An approximated 140,000 children in Bangladesh might die in the next decade unless more is done to fight pneumonia, a new analysis shows. Malnutrition, air pollution and lack of access to vaccines and antibiotics among the drivers of preventable deaths from pneumonia, which, according to the Unicef, last year killed one child every hour in Bangladesh.
Boosting efforts to fight pneumonia could avert those deaths from pneumonia and other major diseases in Bangladesh, the UN children agency said. The modelling by Johns Hopkins University was released on Wednesday as nine leading health and children’s agencies host the world’s first global conference on childhood pneumonia in Barcelona.
Johns Hopkins University’s Lives Saved Tool (LiST) is designed to estimate lives saved from maternal and child health interventions. Rather than providing a simple linear projection, it estimates what the profile of child pneumonia deaths in 2030 will look like according to population risk factors such as malnutrition, vaccination rates and health care seeking.
For this analysis, two projections have been performed: (1) ‘business as usual’ projections where the rates of progress against key risk factors for pneumonia continue to rise at their historical trends until 2030; (2) a ‘scale-up’ scenario where 19 health and nutrition interventions with a direct impact on reducing child pneumonia deaths, such as vaccination or access to antibiotics, achieve 100 percent coverage by 2030.
Forecasts show that over 100,000 children under the age of five could die from pneumonia over the next decade in Bangladesh, on current trends. However, an estimated 48,000 of these deaths would be averted by significantly scaling up services to prevent and treat pneumonia.
Researchers also found boosting pneumonia services would create an additional ‘ripple effect’, preventing almost 92,000 extra child deaths from other major childhood diseases at the same time. Interventions like improving nutrition, increasing vaccine coverage or boosting breastfeeding rates – key measures that reduce the risk of children dying from pneumonia – would also stop thousands of child deaths from diseases like diarrhoea (25,000) and sepsis (33,000).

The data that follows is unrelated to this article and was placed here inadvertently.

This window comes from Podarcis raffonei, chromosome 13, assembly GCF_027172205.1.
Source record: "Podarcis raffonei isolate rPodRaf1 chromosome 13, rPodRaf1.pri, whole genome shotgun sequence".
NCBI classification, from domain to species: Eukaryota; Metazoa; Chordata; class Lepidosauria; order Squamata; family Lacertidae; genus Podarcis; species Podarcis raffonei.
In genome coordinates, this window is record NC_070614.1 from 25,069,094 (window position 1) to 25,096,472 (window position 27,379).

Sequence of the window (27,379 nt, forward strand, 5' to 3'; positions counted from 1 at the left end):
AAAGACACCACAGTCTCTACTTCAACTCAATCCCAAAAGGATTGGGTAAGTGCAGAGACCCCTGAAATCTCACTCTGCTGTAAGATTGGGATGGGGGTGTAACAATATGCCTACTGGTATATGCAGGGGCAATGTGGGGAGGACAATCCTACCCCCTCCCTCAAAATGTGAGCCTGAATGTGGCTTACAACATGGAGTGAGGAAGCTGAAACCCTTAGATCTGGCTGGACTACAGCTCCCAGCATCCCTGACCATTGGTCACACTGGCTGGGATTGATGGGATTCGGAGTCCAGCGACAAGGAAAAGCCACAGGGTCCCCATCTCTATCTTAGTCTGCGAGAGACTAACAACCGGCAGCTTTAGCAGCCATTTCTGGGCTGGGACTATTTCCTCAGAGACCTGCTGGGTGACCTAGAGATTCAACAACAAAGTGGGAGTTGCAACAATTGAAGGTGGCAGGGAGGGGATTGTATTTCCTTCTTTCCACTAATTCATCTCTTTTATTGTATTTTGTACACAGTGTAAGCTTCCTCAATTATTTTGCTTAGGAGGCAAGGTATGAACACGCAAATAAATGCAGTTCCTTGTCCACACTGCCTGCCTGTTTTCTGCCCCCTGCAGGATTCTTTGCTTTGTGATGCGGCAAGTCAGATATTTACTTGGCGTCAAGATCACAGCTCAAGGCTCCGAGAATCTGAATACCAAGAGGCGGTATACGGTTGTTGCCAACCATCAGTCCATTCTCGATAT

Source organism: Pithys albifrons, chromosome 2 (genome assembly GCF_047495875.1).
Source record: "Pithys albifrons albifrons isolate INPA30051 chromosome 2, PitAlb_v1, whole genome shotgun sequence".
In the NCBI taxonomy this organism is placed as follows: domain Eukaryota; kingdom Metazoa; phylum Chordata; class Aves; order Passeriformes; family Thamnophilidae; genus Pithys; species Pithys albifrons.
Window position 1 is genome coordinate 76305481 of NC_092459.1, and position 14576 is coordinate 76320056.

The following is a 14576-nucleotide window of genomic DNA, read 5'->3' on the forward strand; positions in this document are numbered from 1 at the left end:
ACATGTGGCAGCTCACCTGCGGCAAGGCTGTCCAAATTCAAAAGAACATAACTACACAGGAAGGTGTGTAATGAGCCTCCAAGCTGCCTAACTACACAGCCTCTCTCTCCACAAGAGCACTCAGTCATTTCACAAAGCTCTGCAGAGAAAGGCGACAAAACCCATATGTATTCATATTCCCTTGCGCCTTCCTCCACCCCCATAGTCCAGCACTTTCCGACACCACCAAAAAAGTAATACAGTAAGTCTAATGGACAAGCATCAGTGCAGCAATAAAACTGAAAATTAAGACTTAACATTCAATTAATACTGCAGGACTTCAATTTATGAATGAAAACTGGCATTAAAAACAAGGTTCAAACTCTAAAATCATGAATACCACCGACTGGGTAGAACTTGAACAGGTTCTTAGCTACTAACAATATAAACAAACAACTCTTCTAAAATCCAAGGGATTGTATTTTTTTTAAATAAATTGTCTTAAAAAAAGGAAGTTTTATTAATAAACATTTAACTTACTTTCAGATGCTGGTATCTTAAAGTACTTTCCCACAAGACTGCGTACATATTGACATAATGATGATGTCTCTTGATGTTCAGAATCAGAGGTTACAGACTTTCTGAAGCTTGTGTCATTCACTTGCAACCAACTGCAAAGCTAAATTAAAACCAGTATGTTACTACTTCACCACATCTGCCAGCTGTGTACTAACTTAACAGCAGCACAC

By 2030, that effect would be so large that pneumonia interventions alone would avert almost 140,000 predicted under-five child deaths in Bangladesh from all causes combined, researchers said. Pneumonia is caused by bacteria, viruses or fungi, and leaves children fighting for breath as their lungs fill with pus and fluid.
The disease is a leading killer of children in Bangladesh, causing 13 percent of under-five deaths. Most pneumonia deaths can be prevented with vaccines, and easily treated with low-cost antibiotics. But very few one-year-olds in Bangladesh are unvaccinated, and more than half of children suffering from pneumonia symptoms do not get access to medical treatment.
“The number of lives that could be saved is potentially far higher as the modelling did not take account of factors like availability of medical oxygen, or action to reduce levels of air pollution, a major risk factor for pneumonia,” Kevin Watkins, Chief Executive of Save the Children, said, in a statement.
“These results show what is possible. It would be morally indefensible to stand and allow millions of children continue to die for want of vaccines, affordable antibiotics and routine oxygen treatment.” Tomoo Hozumi, Representative of UNICEF, said: “The poorest and most deprived children in Bangladesh are most at risk of pneumonia deaths."
"Children from the poorest households are half as likely to seek care and twice as likely to die before their fifth birthday as compared to children from the richest households. Progress to stop children dying from pneumonia is not fast enough and not fair enough," Hozumi said.
"A multisectoral approach and coordinated plan is required in the areas of health, nutrition, water, sanitation, hygiene and air-pollution. UNICEF, together with Save the Children and other partners, supports the Government of Bangladesh in efforts to combat childhood pneumonia.”